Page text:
Exercise Your Mind
By Staff Editorial
Alzheimer's disease is the sixth most common cause of death in the U.S. As brain cells progressively fail, sufferers experience problems with memory, thinking and behavior. These symptoms can complicate work, hobbies and social life. While there currently is no cure for Alzheimer's, several risk factors have been identified, including age, family history and genetics. Not much you can do about any of that, right? Fortunately, researchers also have identified several modifiable risk factors, such as heart health and healthy aging, which may help prevent the disease.
For example, a new study suggests exercise improves cognition in adults at risk for Alzheimer's disease. According to the study, adults ages 50 and older who are physically active are less likely to experience cognitive decline than inactive adults. Researchers are not clear yet as to why exercise acts as a guard against memory loss; however, they speculate it may be related to "improved cerebral vascular function and neurovascular integrity associated with exercise." The adults, who mainly walked as their form of physical activity, also may have benefited cognitively through exposure to a stimulating environment. Adults with severe cognitive impairment such as dementia, psychiatric disorders or sensory loss were not included in the study.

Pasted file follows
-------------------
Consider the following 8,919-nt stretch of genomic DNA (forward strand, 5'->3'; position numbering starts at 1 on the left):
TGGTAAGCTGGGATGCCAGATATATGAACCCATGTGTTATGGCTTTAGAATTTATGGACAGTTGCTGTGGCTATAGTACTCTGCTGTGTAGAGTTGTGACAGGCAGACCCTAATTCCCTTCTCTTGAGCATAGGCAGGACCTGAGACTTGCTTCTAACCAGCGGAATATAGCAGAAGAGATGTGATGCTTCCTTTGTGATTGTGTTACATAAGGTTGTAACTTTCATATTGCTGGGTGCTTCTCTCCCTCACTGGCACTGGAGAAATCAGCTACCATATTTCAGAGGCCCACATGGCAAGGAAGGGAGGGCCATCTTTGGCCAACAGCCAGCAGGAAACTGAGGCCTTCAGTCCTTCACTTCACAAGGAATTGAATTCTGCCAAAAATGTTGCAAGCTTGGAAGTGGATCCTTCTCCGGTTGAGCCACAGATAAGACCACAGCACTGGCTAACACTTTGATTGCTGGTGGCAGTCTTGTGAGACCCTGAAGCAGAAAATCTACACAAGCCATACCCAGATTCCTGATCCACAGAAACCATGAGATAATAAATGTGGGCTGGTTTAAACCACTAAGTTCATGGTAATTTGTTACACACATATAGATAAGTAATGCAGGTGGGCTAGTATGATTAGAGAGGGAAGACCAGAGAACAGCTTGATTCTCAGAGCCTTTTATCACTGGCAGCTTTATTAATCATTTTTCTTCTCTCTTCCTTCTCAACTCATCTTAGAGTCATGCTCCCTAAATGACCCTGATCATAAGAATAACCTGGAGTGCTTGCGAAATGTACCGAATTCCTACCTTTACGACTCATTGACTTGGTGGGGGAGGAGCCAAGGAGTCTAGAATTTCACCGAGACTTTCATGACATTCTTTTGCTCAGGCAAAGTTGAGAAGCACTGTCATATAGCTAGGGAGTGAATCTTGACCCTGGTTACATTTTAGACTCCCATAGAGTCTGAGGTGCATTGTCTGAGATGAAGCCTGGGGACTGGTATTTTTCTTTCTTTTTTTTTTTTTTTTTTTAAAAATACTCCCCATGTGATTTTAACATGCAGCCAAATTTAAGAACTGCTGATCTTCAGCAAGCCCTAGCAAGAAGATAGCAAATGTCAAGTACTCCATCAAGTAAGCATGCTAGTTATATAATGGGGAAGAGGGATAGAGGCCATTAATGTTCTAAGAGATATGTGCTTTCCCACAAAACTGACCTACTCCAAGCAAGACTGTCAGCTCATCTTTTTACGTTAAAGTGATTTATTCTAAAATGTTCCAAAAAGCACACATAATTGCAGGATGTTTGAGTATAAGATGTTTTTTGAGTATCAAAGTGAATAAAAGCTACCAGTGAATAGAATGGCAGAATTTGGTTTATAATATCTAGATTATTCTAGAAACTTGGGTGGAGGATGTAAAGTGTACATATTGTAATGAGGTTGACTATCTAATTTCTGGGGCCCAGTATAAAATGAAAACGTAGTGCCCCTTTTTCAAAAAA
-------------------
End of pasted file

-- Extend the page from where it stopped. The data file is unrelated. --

An estimated 5 million Americans currently suffer from Alzheimer's. Don't be a statistic - if you're already exercising regularly, keep it up. If not, start exercising today and do what you can to maintain sound mind and body, no matter your age.
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